Q72 Pat Glass: May I add that I am not wedded to ContactPoint? I just wonder if it is not sensible at least to continue the grant for the staff, so that we do not lose that expertise as you move on to a better system.

  Michael Gove: I very much take your point. One of the conversations that I had with Tim was about ensuring that everything that we've learned, through the process of helping to set up ContactPoint, is used in the process of coming up with a better and more targeted scheme. So it's very important.

  Pat Glass: Redundancy notices are going out now. You need to act now.

  Michael Gove: I was going to say that with a more proportionate scheme fewer people will necessarily be employed, but we do want to make good use of the expertise of those people who've got the most to contribute.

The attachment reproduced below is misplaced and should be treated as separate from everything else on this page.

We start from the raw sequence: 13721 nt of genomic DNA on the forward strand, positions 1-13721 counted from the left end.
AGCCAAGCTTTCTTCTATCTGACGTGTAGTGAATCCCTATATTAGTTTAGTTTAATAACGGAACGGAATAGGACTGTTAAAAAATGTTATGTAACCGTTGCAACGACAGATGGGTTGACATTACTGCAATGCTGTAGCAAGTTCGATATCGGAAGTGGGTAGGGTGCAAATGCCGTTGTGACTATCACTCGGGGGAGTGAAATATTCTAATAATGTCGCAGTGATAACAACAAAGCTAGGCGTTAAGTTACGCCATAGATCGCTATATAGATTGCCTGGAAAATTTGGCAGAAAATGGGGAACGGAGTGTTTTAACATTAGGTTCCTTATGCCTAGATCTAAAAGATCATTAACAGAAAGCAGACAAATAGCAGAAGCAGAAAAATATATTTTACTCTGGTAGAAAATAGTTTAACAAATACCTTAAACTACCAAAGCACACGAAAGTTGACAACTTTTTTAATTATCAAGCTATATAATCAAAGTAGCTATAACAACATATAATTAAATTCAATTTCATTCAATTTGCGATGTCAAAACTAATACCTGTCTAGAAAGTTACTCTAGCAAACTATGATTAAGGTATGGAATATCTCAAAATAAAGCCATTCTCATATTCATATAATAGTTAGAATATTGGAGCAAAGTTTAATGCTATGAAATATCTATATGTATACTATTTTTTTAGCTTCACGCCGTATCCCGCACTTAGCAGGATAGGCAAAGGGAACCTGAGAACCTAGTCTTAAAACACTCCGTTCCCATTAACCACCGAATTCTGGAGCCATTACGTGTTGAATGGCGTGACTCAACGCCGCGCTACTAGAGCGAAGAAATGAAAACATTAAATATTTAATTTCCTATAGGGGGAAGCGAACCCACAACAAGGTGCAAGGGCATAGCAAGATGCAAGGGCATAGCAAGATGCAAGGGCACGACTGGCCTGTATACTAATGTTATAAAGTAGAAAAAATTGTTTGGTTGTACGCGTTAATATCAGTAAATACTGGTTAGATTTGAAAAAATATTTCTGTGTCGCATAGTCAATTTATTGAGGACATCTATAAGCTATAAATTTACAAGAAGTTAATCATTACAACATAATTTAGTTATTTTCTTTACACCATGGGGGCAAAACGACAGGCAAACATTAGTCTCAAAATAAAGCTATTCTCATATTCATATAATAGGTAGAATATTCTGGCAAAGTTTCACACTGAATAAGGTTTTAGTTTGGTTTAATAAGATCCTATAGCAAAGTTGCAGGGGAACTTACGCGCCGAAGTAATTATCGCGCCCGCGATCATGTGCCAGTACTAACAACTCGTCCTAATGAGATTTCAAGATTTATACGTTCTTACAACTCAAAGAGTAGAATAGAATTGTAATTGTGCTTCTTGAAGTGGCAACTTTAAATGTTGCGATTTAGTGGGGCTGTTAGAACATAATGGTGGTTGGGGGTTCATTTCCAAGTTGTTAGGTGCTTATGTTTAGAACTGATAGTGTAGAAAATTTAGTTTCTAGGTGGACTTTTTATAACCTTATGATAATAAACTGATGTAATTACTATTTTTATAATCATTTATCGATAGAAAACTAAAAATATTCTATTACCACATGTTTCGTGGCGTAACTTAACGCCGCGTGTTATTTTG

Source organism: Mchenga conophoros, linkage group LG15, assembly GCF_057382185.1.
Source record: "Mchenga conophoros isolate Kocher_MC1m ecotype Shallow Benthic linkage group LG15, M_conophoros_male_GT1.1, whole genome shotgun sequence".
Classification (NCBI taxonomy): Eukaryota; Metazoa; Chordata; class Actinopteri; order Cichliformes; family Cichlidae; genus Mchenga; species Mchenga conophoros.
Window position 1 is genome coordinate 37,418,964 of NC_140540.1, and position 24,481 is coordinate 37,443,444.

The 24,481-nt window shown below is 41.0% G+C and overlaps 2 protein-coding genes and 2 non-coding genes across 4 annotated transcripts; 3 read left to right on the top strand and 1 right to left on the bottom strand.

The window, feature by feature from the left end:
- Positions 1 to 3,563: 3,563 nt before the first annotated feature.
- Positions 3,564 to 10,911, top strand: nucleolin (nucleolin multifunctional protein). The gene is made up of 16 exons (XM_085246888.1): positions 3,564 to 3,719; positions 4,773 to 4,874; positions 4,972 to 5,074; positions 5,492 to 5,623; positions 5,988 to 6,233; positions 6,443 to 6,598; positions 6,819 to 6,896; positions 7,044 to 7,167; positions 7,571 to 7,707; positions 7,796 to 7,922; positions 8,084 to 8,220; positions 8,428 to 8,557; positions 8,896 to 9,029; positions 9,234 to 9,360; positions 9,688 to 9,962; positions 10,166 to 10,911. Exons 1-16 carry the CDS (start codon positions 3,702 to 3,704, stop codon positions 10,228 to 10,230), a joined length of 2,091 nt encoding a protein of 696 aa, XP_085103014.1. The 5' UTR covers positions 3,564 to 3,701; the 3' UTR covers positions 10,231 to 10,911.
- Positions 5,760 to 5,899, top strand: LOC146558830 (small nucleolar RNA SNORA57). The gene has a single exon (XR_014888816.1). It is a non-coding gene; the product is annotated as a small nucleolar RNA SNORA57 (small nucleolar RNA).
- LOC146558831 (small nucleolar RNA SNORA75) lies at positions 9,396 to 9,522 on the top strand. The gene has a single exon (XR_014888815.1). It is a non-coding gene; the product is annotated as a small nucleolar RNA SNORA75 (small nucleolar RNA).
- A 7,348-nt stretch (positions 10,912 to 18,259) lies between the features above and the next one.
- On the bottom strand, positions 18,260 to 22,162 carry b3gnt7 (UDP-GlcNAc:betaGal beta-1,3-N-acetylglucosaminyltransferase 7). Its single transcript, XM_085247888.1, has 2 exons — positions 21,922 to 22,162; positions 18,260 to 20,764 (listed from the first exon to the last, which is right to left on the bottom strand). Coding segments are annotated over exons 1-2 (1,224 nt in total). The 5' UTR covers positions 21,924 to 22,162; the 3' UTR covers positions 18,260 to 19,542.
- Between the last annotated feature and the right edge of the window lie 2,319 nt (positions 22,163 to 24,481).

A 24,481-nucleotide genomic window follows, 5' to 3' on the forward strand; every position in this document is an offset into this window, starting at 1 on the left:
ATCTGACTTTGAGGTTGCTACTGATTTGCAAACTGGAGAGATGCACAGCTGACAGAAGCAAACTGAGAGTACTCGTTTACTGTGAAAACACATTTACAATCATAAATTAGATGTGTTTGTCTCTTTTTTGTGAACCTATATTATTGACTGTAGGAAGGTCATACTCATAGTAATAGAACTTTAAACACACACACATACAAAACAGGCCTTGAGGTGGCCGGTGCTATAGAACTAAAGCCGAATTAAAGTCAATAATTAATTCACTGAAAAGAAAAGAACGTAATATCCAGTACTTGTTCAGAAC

Chair: Thank you. Damian, are you happy to—?

  Damian Hinds: I can let it go.

  Chair: Excellent. That was the right answer. [Laughter.]

  Secretary of State and Permanent Secretary, thank you very much for coming and giving evidence to us this morning.

  Michael Gove: Thank you very much, Mr Chairman. If any Members had any points where I had promised to write and I or the Permanent Secretary have forgotten about them, if they would be kind enough to let me know I will seek to follow those points up. I am very grateful to you all for having this "after-school" lesson, which I've certainly benefited from.

  Ian Mearns: It's a club—an after-school club.

  Michael Gove: It's a club. I hope that you all have a wonderful summer holiday and I look forward to seeing you again in September. Thank you very much.